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How to iterate over objects in TypeScript

From Effective TypeScript: 62 Specific Ways to Improve Your TypeScript by Dan Vanderkam

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This code runs fine, and yet TypeScript flags an error in it. Why?

How to iterate over objects in TypeScript

Inspect the obj and k symbols give a clue:

How to iterate over objects in TypeScript

How to iterate over objects in TypeScript

The type of k is a string, but you’re trying to index into an object whose type only has three specific keys: 'one', 'two', and 'three'. There are strings other than these three, so this has to fail. Plugging in a narrower type declaration for k - let k: keyof typeof obj fixes the issue:

How to iterate over objects in TypeScript

To understand, let’s look at a slightly different example involving an interface and a function:

interface ABC {
  a: string
  b: string
  c: number
}

function foo(abc: ABC) {
  for (const k in abc) {
    // const k: string
    const v = abc[k]
    // ~~~~~~ Element implicitly has an 'any' type
    //        because type 'ABC' has no index signature
  }
}

It’s the same error as before. And you can “fix” it using the same sort of declaration (let k: keyof typeof abc). But in this case, TypeScript is right to complain. Here’s why:

How to iterate over objects in TypeScript

The function foo can be called with any value assignable to ABC, not just a value with "a", "b" and "c" properties. It’s entirely possible that the value will have other properties, too. To allow for this, TypeScript gives k the only type it can be confident of, namely string.

Using the keyof declaration would have another downside here:

How to iterate over objects in TypeScript

If "a" | "b" | "c" is too narrow for k, then string | number is certainly too narrow for v. In the preceding example, one of the values is a Date, but it could be anything. The types here give a false sense of certainty that could lead to chaos at runtime.

So what if you just want to iterate over the object’s keys and values without type error?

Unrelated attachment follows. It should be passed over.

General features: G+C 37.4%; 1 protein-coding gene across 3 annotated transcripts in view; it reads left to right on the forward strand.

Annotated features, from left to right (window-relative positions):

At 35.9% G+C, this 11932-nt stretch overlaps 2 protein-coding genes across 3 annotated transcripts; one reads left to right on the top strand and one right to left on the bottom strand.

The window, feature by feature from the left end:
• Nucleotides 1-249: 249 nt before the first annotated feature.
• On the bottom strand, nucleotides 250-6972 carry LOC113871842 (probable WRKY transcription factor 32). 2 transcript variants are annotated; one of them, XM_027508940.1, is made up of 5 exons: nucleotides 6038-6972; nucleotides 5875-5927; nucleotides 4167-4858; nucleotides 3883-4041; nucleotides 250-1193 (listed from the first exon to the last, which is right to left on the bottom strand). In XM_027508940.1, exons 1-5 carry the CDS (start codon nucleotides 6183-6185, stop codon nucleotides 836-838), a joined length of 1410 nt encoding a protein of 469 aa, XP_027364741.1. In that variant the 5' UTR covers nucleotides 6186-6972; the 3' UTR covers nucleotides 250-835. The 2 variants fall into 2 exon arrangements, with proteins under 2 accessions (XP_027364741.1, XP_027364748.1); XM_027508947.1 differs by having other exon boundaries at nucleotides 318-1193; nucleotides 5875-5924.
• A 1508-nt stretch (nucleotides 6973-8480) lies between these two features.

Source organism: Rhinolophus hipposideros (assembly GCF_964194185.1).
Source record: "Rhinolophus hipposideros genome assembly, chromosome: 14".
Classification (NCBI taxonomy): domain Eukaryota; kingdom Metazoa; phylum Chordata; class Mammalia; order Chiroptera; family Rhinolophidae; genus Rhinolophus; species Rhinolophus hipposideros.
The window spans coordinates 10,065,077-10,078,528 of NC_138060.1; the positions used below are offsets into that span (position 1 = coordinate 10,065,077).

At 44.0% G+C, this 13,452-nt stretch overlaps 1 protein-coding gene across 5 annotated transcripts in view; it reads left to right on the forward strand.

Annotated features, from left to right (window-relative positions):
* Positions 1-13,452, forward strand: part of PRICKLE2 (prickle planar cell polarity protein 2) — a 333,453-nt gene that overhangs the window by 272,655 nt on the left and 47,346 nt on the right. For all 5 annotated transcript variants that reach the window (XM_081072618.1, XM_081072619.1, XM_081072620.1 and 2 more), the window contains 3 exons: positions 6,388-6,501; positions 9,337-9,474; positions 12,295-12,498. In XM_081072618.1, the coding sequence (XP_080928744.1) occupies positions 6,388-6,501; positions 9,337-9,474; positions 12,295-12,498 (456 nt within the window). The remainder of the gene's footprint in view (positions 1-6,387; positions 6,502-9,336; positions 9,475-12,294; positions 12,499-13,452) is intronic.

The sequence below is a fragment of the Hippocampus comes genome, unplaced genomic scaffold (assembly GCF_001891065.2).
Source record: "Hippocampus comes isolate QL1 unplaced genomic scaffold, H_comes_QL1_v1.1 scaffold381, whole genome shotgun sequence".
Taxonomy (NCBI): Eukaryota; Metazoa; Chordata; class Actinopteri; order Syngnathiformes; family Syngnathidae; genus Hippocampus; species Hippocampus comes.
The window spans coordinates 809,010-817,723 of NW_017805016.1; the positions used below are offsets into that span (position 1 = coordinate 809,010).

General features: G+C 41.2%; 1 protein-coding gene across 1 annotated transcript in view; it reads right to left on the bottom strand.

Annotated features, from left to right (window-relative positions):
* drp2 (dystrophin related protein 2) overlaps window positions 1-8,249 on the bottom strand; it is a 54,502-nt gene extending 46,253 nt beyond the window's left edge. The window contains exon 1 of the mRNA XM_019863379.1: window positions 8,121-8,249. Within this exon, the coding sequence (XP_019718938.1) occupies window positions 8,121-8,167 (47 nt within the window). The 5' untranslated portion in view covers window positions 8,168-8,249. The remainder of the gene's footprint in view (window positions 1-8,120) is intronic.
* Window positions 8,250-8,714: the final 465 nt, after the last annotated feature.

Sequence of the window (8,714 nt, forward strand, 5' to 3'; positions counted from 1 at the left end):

Object.entries lets you iterate over both simultaneously

interface ABC {
  a: string
  b: string
  c: number
}

function foo(abc: ABC) {
  for (const [k, v] of Object.entries(abc)) {
    k // Type is string
    v // Type is any
  }
}

While these types may be hard to work with, they are at least honest!

You should also be aware of the possibility of prototype pollution. Even in the case of an object literal that you define, for-in can produce additional keys:

Object.prototype.z = 3 //Please don't do this!
const obj = { x: 1, y: 2 }
for (const k in obj) {
  console.log(k)
}
//Print x y z

Hopefully, this doesn’t happen in a real environment (You should never add enumerable properties to Object.prototype), but it is another reason that for-in produces string keys even for object literals.

If you want to iterate over the keys and value in an object, use either:

  • a keyof declaration (let k: keyof T)
  • Object.entries

The former is appropriate for constants or other situations where you know that the object won’t have additional keys, and you want precise types. The latter is more generally appropriate, though the key and value types are more challenging to work with.

Things to remember

  • Use let k: keyof T and a for-in loop to iterate objects when you know exactly what the keys will be. Be aware that any objects your function receives as parameters might have additional keys.
  • Use Object.entries to iterate over the keys and values of any object.
Published 17 Oct 2020

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